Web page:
This time of year, many of us have fully embraced or completely abandoned newly set goals. We pat ourselves on the back or move on to other, seemingly more pressing projects. Getting kids back in the swing of school, delivering that budget presentation to your boss, or remembering to take the car in for an oil change are among the mountain of items on the to-do list. It likely doesn’t cross one’s mind to schedule time to donate blood. In fact, nearly 40 percent of the U.S. population is eligible to donate blood, but less than three percent do.
In January, my family starts getting excited about my daughter’s upcoming birthday. She’ll turn nine this February. Over dinner we remark how much she’s grown and discuss what would she like for a gift. I reflect how fortunate I am to have these normal interactions with my family. My daughter’s birth was exceptional especially for me. I wasn’t expected to survive the harrowing experience, but I did, in large part, due to the kindness of strangers.
Nearly nine years ago I went to the hospital to have a baby. I had an uneventful pregnancy – a little nausea and heartburn and an aching back. I was very healthy and had a huge belly. I knew she would be a large, healthy baby. Like most moms-to-be I was anxious about childbirth but excited to meet my baby girl. I don’t remember much after checking in to the hospital. I do remember my husband lugging in my bags with the baby’s clothes and everything I thought I might need – slippers, pjs, music, lip balm, books? After that, I only can remember things I said the next morning, such as “I feel a lot of pressure. I feel like I’m going to be sick.”
After days of several major surgeries, blood transfusions, and grim moments, I woke up to learn that I had an amniotic fluid embolism, a rare and life-threatening complication that caused cardiac arrest and uncontrollable bleeding. My daughter had a traumatic birth requiring time in the NICU but was doing well by the time I came around. I also learned that the unrelenting efforts of the medical staff, the availability of nearly 300 units of blood and blood products, and the unwavering love, support, and prayers of family, friends, and strangers all contributed to a positive outcome for me.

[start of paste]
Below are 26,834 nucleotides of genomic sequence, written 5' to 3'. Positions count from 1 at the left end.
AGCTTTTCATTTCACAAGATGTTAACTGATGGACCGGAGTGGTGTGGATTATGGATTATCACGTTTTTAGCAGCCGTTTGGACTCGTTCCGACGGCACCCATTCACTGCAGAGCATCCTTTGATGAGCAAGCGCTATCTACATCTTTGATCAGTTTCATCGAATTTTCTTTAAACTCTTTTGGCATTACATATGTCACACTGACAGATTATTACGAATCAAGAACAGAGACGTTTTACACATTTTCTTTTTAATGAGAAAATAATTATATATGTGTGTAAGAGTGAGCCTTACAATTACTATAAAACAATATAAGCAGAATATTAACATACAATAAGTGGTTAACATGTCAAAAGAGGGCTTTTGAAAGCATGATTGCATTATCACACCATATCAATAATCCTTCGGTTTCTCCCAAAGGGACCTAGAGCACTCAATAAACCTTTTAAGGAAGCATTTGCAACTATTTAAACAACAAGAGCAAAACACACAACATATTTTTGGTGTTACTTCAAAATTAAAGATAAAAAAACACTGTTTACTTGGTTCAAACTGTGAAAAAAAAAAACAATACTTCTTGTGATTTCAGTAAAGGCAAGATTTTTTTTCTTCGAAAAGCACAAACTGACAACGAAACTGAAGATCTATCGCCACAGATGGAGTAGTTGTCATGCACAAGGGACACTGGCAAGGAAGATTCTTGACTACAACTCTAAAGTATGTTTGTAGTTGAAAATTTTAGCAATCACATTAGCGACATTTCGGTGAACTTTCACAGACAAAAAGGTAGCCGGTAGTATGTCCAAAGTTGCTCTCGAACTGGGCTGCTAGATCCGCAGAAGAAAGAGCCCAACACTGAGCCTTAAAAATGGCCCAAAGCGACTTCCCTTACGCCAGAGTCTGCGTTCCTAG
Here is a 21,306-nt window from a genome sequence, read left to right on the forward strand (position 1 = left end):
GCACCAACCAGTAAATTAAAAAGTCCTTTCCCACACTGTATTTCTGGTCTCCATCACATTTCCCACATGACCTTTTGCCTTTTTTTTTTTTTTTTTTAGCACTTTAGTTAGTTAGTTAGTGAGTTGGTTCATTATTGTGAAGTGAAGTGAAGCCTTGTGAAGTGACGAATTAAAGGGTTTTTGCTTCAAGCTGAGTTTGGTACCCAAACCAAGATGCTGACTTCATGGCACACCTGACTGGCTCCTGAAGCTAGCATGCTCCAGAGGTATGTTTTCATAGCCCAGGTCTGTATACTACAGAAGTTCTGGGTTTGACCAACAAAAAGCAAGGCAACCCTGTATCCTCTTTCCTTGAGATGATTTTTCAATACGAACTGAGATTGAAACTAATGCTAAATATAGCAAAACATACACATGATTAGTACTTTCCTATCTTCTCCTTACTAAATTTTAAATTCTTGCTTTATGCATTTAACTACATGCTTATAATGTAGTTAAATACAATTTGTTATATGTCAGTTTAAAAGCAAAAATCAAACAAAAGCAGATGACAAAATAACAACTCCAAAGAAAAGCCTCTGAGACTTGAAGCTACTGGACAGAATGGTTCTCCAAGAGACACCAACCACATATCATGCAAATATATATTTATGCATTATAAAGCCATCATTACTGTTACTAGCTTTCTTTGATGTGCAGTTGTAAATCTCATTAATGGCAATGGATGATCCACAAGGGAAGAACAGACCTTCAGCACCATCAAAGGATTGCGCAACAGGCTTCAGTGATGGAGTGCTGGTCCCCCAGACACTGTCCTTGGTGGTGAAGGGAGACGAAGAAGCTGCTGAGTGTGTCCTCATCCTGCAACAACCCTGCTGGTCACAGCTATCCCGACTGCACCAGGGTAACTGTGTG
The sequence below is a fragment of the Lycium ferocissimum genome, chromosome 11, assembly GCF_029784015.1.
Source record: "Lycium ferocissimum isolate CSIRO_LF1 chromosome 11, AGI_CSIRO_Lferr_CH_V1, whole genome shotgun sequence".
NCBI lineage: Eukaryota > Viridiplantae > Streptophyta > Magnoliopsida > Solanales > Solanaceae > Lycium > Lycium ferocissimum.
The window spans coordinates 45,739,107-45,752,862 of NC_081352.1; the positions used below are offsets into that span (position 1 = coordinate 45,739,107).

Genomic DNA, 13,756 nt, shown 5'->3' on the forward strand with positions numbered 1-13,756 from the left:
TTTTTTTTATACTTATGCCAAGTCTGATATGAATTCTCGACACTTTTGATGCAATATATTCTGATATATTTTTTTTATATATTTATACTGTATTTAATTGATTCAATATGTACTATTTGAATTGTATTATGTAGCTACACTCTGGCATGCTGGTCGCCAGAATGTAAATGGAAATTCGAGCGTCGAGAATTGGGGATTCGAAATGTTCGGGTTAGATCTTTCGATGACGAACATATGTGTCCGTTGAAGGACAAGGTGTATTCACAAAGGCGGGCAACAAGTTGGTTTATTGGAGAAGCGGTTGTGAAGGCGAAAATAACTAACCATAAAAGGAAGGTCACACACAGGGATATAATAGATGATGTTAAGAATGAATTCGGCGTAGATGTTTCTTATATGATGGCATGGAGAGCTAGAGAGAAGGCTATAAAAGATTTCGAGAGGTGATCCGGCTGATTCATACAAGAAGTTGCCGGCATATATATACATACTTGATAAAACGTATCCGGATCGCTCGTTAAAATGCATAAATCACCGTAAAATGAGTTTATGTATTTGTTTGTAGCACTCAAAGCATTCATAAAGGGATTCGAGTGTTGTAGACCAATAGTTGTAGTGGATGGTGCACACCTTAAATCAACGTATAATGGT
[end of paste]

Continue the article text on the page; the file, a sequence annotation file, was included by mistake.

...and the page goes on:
I survived. I would not have survived without the blood and blood products on hand at the hospital and the Bonfils Blood Center (now DBA Vitalant). The normal human body contains a little more than five liters of blood. I required the equivalent of 30 gallons of blood over the course of several days.
In 2016 I had the honor of meeting 30 of the more than 300 individuals whose blood donations saved my life. It was a truly special opportunity to meet those who gave and never expected to meet a person who received their blood. During my last few days in the hospital, it started to sink in for me that I received a lot of blood – a lot, from hundreds of individuals. At first, I felt a little strange – will I be a different person, my hair felt a little thicker. I thought I should really try to be a better version of me. A miracle occurred. What a special gift to receive from so many strangers. Soon I realized the real gift is that I get to just be me, imperfect me – a co-worker, a friend, a daughter, a granddaughter, a sister, a niece, a cousin, an aunt, a wife and a mother of a smart, beautiful girl.
Honestly, before I required life-saving blood transfusions I didn’t think much about blood donation. I remember first donating blood in high school and that’s about it. Blood donation saves lives. If you can donate blood, I encourage you to start this new year with the easily achievable goal of donating blood or blood products. Many blood drives have been canceled due to COVID-19, so individual blood donations matter now more than ever. Whether you’re eligible to give whole blood or recovered from COVID-19 and can donate convalescent plasma, you are saving lives.